Anyways, should I be complaining to some of the higher-ups here, or is the Apple store behaving reasonably here? I'd ideally just like a new machine instead of having the current one break after they've 'fixed' it. I fear there's some dodgy component in there that is frying other stuff in the machine, the latest Apple tech agreed with my concern, but they won't replace it. Barring that, some free AppleCare or something so I can keep sending the computer for repairs sounds reasonable for 5 visits to the Apple Store and a month without my machine. I'm rather disappointed in the sub-par service, normally Apple's service is top notch and that's why I'm happy to fork out the extra $$$ for a machine which I know will be reliable and won't let me down.

    Also, if someone familiar with Boot Camp drivers could confirm or deny the Apple employee's statement that the Windows drivers are merely there to interface with the Mac drivers, that'd be awesome. Knowing how drivers work, I call ********, but it's best to give them the benefit of the doubt I guess.

    Thanks a lot everyone. :D
  2. WilliamG macrumors G3

    Mar 29, 2008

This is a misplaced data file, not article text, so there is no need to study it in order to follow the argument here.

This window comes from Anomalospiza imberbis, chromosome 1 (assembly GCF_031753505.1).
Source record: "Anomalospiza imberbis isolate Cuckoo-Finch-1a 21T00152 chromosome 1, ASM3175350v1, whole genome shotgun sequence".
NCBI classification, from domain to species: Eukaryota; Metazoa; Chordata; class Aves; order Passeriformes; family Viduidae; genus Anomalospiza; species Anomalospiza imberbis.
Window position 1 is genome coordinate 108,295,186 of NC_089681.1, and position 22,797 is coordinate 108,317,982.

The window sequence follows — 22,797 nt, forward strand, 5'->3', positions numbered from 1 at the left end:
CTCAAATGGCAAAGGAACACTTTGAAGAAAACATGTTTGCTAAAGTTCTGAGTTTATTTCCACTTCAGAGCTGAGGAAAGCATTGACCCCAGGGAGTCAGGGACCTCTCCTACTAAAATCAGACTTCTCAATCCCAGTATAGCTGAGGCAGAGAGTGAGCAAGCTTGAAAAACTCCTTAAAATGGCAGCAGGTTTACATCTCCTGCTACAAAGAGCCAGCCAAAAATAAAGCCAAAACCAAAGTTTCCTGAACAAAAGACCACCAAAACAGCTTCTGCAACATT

First, I'm sorry you went through that experience. YUCK.

    Second, there's no cross-interfacing between OS X and Windows as far as I'm aware. That's why Boot Camp has its own driver set. Heck, Windows can't even read HFS disks without 3rd party applications.

    Give them one more chance to fix it. If it's still not fixed when you get it back, I'd definitely escalate this, and explain your situation to a senior advisor at Apple. I'd say you've been messed around enough.

    Try and keep track of people's names etc, so you can reference these things should you want to have a complete "transaction" history to provide Apple CS.
  3. roadkill401 macrumors 6502


    Jan 11, 2015
    I would not wait for them to fix it.. I would get on the phone with apple and ask to be escalated to a sr support tech and spell out the problem with them. They do have the ability to intervene with the Apple store and their techs.

    You should not have the unit repaired and sent out without them fully testing the whole unit to make sure that it works. That would include testing the bluetooth. I would demand that you get the test checklist reports from the store. I bet they don't exist.

    Getting a new machine is highly unlikely, but you can probably get an off factory refurb that might be a better chance of continued working over what you have right now.